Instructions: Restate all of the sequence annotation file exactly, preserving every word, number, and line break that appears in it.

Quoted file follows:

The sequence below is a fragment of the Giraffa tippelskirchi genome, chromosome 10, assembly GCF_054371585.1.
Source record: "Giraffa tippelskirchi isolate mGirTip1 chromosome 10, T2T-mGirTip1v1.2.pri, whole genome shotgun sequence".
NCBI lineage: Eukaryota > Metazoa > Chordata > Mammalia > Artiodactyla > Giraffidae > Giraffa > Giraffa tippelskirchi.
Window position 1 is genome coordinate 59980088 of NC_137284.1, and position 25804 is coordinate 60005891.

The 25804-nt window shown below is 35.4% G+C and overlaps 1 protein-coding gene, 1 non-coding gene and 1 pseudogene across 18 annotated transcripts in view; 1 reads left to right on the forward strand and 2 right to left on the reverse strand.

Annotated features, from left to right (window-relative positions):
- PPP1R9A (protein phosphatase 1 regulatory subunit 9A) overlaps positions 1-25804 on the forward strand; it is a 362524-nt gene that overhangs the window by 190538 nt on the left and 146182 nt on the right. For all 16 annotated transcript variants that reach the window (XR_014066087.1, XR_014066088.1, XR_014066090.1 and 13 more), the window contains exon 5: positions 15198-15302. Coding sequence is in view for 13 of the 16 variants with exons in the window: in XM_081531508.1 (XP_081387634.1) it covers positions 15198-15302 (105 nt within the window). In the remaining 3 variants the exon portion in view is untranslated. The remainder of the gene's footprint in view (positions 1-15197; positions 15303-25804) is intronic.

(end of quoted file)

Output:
The sequence below is a fragment of the Giraffa tippelskirchi genome, chromosome 10, assembly GCF_054371585.1.
Source record: "Giraffa tippelskirchi isolate mGirTip1 chromosome 10, T2T-mGirTip1v1.2.pri, whole genome shotgun sequence".
NCBI lineage: Eukaryota > Metazoa > Chordata > Mammalia > Artiodactyla > Giraffidae > Giraffa > Giraffa tippelskirchi.
Window position 1 is genome coordinate 59980088 of NC_137284.1, and position 25804 is coordinate 60005891.

The 25804-nt window shown below is 35.4% G+C and overlaps 1 protein-coding gene, 1 non-coding gene and 1 pseudogene across 18 annotated transcripts in view; 1 reads left to right on the forward strand and 2 right to left on the reverse strand.

Annotated features, from left to right (window-relative positions):
- PPP1R9A (protein phosphatase 1 regulatory subunit 9A) overlaps positions 1-25804 on the forward strand; it is a 362524-nt gene that overhangs the window by 190538 nt on the left and 146182 nt on the right. For all 16 annotated transcript variants that reach the window (XR_014066087.1, XR_014066088.1, XR_014066090.1 and 13 more), the window contains exon 5: positions 15198-15302. Coding sequence is in view for 13 of the 16 variants with exons in the window: in XM_081531508.1 (XP_081387634.1) it covers positions 15198-15302 (105 nt within the window). In the remaining 3 variants the exon portion in view is untranslated. The remainder of the gene's footprint in view (positions 1-15197; positions 15303-25804) is intronic.